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British Diver Swims Almost Five Miles After Tiger Shark Encounter

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Tiger sharks are classed as dangerous, but humans are not on the menu (Photo: ACEgan / Shutterstock)

A British diver swam over 4.5 miles to safety after becoming separated from his dive boat, with a tiger shark as his sole companion for part of the journey.

Sunderland-born John Craig, 34, was diving out of Shark Bay in Western Australia, when he surfaced to find his dive boat, which had suffered an engine failure, was nowhere to be seen. After five minutes of splashing in the water and shouting to attract attention, he decided to head for shore.

In an interview with Australian broadcaster ABC, Craig, who has been an instructor in Shark Bay for several years, said that he put his head underwater to check his location and saw a four-metre-long tiger shark 'within arm's reach.'

'It was easily the biggest tiger shark I've been in the water with and that's saying something having worked as a dive instructor for over 10 years,' said Craig. 'Its head was nearly a metre wide, it was about three times the girth of me and it was just like a submarine just circling.'

The tiger shark, however, was not the only predator to have been attracted by Craig's splashing, as he also spotted a 'large sandbar whaler' circling behind him. 'At that point,' said Craig, 'I decided to give up on getting to the boat and save myself.'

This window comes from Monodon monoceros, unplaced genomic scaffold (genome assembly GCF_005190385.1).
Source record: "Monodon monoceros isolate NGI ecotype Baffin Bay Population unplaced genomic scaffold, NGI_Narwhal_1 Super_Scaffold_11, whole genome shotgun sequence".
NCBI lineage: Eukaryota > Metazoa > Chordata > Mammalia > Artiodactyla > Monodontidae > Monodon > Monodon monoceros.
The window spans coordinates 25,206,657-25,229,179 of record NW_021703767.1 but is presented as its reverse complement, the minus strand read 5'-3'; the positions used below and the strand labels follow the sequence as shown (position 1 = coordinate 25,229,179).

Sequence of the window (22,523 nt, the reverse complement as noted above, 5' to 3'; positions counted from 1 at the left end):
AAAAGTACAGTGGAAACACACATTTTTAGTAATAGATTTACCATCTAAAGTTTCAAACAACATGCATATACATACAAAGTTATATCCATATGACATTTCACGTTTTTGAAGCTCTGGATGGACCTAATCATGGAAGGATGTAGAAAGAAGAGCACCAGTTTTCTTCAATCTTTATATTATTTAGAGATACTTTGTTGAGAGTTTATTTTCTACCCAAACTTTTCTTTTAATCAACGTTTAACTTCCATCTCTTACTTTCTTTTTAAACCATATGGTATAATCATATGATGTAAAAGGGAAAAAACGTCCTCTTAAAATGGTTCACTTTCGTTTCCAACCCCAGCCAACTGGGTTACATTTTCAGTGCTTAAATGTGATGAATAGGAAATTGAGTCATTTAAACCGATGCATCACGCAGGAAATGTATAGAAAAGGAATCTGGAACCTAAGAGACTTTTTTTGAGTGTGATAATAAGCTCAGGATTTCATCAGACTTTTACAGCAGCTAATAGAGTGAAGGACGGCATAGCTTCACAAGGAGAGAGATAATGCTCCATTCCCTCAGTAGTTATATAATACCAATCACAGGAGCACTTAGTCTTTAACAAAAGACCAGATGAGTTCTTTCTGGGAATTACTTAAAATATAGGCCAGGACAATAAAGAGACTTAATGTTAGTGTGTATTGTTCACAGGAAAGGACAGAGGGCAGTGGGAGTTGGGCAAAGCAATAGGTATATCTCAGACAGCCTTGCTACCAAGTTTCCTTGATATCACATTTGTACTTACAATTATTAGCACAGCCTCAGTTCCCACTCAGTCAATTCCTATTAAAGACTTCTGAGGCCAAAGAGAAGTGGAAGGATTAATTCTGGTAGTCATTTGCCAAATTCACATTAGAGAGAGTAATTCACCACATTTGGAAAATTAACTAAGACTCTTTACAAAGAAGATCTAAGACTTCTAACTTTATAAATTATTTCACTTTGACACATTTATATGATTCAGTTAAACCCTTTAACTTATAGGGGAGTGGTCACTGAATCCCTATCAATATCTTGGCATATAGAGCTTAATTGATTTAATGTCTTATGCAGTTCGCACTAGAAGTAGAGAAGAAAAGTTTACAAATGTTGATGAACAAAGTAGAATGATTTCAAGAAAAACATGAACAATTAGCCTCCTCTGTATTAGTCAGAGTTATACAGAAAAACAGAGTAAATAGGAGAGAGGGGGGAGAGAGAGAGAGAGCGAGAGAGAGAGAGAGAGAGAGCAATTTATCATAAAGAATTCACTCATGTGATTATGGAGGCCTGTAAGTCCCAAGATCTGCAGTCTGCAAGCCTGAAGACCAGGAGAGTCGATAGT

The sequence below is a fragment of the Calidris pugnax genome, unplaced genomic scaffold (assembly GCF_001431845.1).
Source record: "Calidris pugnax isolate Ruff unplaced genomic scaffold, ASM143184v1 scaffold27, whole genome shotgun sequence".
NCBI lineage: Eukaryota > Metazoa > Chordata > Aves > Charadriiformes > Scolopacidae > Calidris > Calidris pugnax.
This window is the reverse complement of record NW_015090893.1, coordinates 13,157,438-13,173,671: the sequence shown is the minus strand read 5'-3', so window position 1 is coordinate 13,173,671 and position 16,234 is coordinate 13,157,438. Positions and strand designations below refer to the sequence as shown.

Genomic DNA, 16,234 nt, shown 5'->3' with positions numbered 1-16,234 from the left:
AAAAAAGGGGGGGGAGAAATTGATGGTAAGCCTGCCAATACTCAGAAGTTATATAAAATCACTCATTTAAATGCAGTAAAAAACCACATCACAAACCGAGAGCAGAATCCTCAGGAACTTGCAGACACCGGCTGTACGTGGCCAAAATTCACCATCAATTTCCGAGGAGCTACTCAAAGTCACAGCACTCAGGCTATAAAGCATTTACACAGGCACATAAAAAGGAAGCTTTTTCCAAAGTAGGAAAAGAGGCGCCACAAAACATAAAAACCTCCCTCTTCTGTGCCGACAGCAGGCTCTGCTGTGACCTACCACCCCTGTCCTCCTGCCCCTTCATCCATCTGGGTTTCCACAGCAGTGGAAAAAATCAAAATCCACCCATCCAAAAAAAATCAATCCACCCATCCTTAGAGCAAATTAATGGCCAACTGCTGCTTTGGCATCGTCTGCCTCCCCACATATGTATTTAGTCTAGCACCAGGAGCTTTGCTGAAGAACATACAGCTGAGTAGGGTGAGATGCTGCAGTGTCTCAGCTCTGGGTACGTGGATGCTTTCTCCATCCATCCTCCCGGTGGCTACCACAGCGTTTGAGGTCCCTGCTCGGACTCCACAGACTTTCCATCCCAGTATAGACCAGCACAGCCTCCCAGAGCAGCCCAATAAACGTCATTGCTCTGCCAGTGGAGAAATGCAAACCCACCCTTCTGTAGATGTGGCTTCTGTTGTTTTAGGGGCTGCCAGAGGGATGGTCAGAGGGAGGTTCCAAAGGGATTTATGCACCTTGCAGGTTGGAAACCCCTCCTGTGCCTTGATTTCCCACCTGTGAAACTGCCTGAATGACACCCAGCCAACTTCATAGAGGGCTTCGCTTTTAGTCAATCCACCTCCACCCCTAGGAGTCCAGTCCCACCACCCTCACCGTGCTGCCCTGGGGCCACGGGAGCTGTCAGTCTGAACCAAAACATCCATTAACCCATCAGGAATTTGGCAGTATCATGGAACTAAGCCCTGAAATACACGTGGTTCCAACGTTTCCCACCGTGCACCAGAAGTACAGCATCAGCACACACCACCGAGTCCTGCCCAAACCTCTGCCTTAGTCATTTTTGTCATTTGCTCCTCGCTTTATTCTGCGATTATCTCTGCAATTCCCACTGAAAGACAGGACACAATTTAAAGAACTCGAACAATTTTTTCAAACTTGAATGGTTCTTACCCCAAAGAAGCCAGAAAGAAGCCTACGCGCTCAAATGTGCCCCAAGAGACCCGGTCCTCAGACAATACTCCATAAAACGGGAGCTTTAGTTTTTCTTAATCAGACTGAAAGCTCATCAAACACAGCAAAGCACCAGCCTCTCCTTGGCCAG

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Shark Bay, Western Australia 

Although the tiger shark disappeared after around 15 minutes,  Craig still endured a 4.5 mile swim to shore, eventually making landfall over three hours later, exhausted and barely able to stand.

Sighting the rescue boats in the distance, Craig desperately wanted to let his wife know he was okay, however, it was not until the search and rescue plane made it's last pass of the day that he was spotted, yelling and waving from the beach.

Reflecting on the day's events, Craig said that although he was initially concerned for his safety, he knows that tiger sharks do not usually predate on humans. 'These animals are apex predators but we are not on the menu,' he said. 'We need them in the oceans and, as much as it was scary at the time, if the circumstances were different I would have been stoked to have that experience.'

Once the drama had settled, like all good divers, Mr Craig headed to the pub, where he congratulated the search and rescue teams, police and local boat owners who participated in the rescue. 'I am eternally grateful,' said Craig, 'and I'm sure I'll be buying beers for years to come.'

 

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